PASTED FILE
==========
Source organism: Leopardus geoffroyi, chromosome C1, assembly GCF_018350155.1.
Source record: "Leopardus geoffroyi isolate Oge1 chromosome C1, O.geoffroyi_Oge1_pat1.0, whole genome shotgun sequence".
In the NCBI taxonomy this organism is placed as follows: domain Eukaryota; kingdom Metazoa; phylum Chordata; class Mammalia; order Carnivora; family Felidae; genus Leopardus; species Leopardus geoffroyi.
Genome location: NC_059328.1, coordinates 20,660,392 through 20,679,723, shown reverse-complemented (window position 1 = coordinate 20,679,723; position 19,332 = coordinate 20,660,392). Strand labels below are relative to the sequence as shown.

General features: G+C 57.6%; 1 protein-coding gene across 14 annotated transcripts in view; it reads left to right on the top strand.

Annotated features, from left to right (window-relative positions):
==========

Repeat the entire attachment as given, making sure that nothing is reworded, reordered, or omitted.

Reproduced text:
Source organism: Leopardus geoffroyi, chromosome C1, assembly GCF_018350155.1.
Source record: "Leopardus geoffroyi isolate Oge1 chromosome C1, O.geoffroyi_Oge1_pat1.0, whole genome shotgun sequence".
In the NCBI taxonomy this organism is placed as follows: domain Eukaryota; kingdom Metazoa; phylum Chordata; class Mammalia; order Carnivora; family Felidae; genus Leopardus; species Leopardus geoffroyi.
Genome location: NC_059328.1, coordinates 20,660,392 through 20,679,723, shown reverse-complemented (window position 1 = coordinate 20,679,723; position 19,332 = coordinate 20,660,392). Strand labels below are relative to the sequence as shown.

General features: G+C 57.6%; 1 protein-coding gene across 14 annotated transcripts in view; it reads left to right on the top strand.

Annotated features, from left to right (window-relative positions):